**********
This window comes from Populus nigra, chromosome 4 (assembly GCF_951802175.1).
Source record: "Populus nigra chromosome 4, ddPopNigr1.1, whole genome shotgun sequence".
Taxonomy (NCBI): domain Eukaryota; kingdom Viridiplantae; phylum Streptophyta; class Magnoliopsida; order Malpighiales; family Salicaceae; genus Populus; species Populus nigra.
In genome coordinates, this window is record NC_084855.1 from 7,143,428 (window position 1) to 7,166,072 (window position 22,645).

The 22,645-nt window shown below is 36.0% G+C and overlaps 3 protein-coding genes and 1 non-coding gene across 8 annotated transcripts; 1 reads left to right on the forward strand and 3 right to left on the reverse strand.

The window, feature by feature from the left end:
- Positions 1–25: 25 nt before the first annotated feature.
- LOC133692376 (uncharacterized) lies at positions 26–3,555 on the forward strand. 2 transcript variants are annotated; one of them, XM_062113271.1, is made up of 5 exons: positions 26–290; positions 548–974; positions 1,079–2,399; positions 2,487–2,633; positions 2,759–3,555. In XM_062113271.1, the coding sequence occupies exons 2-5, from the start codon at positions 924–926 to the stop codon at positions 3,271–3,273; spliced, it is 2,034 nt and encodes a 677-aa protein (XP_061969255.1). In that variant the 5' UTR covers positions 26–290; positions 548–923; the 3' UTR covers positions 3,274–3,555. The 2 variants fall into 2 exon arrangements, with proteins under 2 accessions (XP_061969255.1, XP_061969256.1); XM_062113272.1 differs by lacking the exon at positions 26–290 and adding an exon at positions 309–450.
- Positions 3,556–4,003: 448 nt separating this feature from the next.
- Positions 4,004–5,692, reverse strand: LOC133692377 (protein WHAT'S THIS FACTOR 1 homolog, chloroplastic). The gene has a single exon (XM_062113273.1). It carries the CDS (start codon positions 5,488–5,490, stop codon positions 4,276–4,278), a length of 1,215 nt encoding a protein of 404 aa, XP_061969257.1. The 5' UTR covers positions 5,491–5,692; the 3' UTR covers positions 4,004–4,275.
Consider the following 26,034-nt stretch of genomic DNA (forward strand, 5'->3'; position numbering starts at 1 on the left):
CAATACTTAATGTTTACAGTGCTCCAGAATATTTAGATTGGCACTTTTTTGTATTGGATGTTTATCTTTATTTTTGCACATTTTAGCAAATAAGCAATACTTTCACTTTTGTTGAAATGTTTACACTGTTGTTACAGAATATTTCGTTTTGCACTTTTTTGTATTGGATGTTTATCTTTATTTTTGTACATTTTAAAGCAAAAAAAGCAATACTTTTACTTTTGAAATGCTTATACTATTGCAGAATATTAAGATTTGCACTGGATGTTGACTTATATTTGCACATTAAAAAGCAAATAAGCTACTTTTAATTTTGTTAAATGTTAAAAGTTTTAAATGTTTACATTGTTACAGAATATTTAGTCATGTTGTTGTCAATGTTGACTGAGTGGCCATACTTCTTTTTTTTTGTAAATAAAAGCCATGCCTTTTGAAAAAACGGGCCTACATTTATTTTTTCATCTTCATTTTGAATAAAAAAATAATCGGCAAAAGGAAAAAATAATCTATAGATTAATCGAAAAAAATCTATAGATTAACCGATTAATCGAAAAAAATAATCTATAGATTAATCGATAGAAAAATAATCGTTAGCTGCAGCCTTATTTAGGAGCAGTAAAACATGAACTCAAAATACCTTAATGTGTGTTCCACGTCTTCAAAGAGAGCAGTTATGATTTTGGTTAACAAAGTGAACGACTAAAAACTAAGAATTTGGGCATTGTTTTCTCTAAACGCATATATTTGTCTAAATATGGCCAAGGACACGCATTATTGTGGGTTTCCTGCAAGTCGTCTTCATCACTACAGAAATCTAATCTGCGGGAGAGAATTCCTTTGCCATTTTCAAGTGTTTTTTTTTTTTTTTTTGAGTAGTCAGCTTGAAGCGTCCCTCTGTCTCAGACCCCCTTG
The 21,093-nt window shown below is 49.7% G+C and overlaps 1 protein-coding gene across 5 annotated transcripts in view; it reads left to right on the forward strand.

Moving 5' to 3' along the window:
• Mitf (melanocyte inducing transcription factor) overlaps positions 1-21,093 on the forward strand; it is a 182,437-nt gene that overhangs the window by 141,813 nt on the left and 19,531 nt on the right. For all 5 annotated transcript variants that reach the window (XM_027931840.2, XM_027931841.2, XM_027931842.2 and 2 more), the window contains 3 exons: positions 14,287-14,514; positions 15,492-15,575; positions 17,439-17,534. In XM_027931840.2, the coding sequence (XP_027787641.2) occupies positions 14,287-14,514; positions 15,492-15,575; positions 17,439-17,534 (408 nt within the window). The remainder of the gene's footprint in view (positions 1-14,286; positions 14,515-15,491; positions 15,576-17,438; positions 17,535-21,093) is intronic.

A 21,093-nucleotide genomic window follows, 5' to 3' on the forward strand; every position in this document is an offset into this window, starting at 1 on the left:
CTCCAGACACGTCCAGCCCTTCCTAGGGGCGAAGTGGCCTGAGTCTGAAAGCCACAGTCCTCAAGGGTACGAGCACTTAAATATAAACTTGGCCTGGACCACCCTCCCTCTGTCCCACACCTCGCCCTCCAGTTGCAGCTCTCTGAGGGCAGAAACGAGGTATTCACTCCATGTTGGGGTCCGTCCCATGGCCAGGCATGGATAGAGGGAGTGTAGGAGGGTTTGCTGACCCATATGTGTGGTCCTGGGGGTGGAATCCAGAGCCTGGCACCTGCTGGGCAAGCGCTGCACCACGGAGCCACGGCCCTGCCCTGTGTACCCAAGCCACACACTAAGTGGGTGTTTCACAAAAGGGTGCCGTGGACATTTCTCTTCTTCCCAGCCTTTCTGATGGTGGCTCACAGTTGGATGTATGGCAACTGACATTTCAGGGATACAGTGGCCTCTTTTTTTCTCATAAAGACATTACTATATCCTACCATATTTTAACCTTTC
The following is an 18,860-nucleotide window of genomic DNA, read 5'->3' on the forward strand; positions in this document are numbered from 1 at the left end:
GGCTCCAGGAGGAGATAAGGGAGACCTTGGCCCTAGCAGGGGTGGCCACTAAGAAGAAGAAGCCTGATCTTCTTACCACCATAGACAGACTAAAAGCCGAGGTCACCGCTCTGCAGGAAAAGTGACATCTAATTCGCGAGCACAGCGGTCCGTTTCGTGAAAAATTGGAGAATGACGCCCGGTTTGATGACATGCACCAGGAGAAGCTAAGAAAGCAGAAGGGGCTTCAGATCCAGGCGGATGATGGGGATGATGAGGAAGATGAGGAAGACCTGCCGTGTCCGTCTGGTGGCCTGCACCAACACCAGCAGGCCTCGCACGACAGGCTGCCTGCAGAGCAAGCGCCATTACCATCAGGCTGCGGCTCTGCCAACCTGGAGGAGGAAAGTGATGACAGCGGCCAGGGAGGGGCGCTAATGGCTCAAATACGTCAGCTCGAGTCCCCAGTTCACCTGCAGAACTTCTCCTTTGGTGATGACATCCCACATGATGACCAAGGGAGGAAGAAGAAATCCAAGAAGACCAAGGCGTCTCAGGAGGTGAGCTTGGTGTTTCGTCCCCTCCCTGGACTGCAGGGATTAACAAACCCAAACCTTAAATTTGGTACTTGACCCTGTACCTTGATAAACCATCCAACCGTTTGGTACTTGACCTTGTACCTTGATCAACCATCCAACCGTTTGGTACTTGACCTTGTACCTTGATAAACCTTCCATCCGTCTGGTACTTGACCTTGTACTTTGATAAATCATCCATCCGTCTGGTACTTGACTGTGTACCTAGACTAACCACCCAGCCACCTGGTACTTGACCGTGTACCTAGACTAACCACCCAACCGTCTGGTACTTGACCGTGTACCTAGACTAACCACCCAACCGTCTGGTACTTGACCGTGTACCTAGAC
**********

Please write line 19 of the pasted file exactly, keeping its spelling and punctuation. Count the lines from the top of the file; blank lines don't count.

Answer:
GGCTCCAGGAGGAGATAAGGGAGACCTTGGCCCTAGCAGGGGTGGCCACTAAGAAGAAGAAGCCTGATCTTCTTACCACCATAGACAGACTAAAAGCCGAGGTCACCGCTCTGCAGGAAAAGTGACATCTAATTCGCGAGCACAGCGGTCCGTTTCGTGAAAAATTGGAGAATGACGCCCGGTTTGATGACATGCACCAGGAGAAGCTAAGAAAGCAGAAGGGGCTTCAGATCCAGGCGGATGATGGGGATGATGAGGAAGATGAGGAAGACCTGCCGTGTCCGTCTGGTGGCCTGCACCAACACCAGCAGGCCTCGCACGACAGGCTGCCTGCAGAGCAAGCGCCATTACCATCAGGCTGCGGCTCTGCCAACCTGGAGGAGGAAAGTGATGACAGCGGCCAGGGAGGGGCGCTAATGGCTCAAATACGTCAGCTCGAGTCCCCAGTTCACCTGCAGAACTTCTCCTTTGGTGATGACATCCCACATGATGACCAAGGGAGGAAGAAGAAATCCAAGAAGACCAAGGCGTCTCAGGAGGTGAGCTTGGTGTTTCGTCCCCTCCCTGGACTGCAGGGATTAACAAACCCAAACCTTAAATTTGGTACTTGACCCTGTACCTTGATAAACCATCCAACCGTTTGGTACTTGACCTTGTACCTTGATCAACCATCCAACCGTTTGGTACTTGACCTTGTACCTTGATAAACCTTCCATCCGTCTGGTACTTGACCTTGTACTTTGATAAATCATCCATCCGTCTGGTACTTGACTGTGTACCTAGACTAACCACCCAGCCACCTGGTACTTGACCGTGTACCTAGACTAACCACCCAACCGTCTGGTACTTGACCGTGTACCTAGACTAACCACCCAACCGTCTGGTACTTGACCGTGTACCTAGAC